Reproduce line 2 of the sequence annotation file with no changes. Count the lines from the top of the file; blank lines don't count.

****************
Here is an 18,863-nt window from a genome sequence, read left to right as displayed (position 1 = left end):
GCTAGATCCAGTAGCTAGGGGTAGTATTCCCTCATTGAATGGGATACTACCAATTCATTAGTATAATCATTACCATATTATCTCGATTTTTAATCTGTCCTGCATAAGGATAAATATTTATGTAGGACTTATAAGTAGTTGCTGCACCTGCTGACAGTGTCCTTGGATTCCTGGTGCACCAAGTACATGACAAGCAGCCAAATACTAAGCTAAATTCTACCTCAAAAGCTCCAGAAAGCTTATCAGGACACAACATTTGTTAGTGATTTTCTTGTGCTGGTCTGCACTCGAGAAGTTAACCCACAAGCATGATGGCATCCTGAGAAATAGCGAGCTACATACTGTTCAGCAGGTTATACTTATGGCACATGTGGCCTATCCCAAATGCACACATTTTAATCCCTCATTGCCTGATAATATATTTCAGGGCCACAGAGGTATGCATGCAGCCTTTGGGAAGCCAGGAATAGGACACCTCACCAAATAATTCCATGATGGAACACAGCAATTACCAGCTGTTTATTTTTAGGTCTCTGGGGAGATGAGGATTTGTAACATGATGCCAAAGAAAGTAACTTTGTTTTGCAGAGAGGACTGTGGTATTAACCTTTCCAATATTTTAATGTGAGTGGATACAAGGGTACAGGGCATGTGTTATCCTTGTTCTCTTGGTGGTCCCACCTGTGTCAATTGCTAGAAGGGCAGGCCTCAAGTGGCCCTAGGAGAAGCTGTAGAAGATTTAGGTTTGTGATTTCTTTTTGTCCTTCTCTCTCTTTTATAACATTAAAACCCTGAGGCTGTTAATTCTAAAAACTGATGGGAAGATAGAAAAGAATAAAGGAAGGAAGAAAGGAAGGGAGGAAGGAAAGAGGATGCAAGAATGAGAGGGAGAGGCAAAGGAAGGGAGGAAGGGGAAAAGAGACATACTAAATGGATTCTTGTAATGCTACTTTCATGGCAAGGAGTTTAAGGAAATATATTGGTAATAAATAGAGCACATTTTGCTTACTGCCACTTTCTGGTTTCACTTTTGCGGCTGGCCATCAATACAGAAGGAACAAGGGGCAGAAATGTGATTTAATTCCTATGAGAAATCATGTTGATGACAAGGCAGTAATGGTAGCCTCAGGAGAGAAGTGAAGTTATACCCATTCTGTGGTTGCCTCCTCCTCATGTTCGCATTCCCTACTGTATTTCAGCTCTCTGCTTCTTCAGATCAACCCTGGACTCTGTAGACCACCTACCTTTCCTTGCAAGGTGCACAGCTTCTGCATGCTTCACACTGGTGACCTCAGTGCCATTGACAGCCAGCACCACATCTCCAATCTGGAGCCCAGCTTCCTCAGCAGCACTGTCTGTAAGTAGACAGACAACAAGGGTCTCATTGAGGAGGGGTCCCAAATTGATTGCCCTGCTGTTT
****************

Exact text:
GCTAGATCCAGTAGCTAGGGGTAGTATTCCCTCATTGAATGGGATACTACCAATTCATTAGTATAATCATTACCATATTATCTCGATTTTTAATCTGTCCTGCATAAGGATAAATATTTATGTAGGACTTATAAGTAGTTGCTGCACCTGCTGACAGTGTCCTTGGATTCCTGGTGCACCAAGTACATGACAAGCAGCCAAATACTAAGCTAAATTCTACCTCAAAAGCTCCAGAAAGCTTATCAGGACACAACATTTGTTAGTGATTTTCTTGTGCTGGTCTGCACTCGAGAAGTTAACCCACAAGCATGATGGCATCCTGAGAAATAGCGAGCTACATACTGTTCAGCAGGTTATACTTATGGCACATGTGGCCTATCCCAAATGCACACATTTTAATCCCTCATTGCCTGATAATATATTTCAGGGCCACAGAGGTATGCATGCAGCCTTTGGGAAGCCAGGAATAGGACACCTCACCAAATAATTCCATGATGGAACACAGCAATTACCAGCTGTTTATTTTTAGGTCTCTGGGGAGATGAGGATTTGTAACATGATGCCAAAGAAAGTAACTTTGTTTTGCAGAGAGGACTGTGGTATTAACCTTTCCAATATTTTAATGTGAGTGGATACAAGGGTACAGGGCATGTGTTATCCTTGTTCTCTTGGTGGTCCCACCTGTGTCAATTGCTAGAAGGGCAGGCCTCAAGTGGCCCTAGGAGAAGCTGTAGAAGATTTAGGTTTGTGATTTCTTTTTGTCCTTCTCTCTCTTTTATAACATTAAAACCCTGAGGCTGTTAATTCTAAAAACTGATGGGAAGATAGAAAAGAATAAAGGAAGGAAGAAAGGAAGGGAGGAAGGAAAGAGGATGCAAGAATGAGAGGGAGAGGCAAAGGAAGGGAGGAAGGGGAAAAGAGACATACTAAATGGATTCTTGTAATGCTACTTTCATGGCAAGGAGTTTAAGGAAATATATTGGTAATAAATAGAGCACATTTTGCTTACTGCCACTTTCTGGTTTCACTTTTGCGGCTGGCCATCAATACAGAAGGAACAAGGGGCAGAAATGTGATTTAATTCCTATGAGAAATCATGTTGATGACAAGGCAGTAATGGTAGCCTCAGGAGAGAAGTGAAGTTATACCCATTCTGTGGTTGCCTCCTCCTCATGTTCGCATTCCCTACTGTATTTCAGCTCTCTGCTTCTTCAGATCAACCCTGGACTCTGTAGACCACCTACCTTTCCTTGCAAGGTGCACAGCTTCTGCATGCTTCACACTGGTGACCTCAGTGCCATTGACAGCCAGCACCACATCTCCAATCTGGAGCCCAGCTTCCTCAGCAGCACTGTCTGTAAGTAGACAGACAACAAGGGTCTCATTGAGGAGGGGTCCCAAATTGATTGCCCTGCTGTTT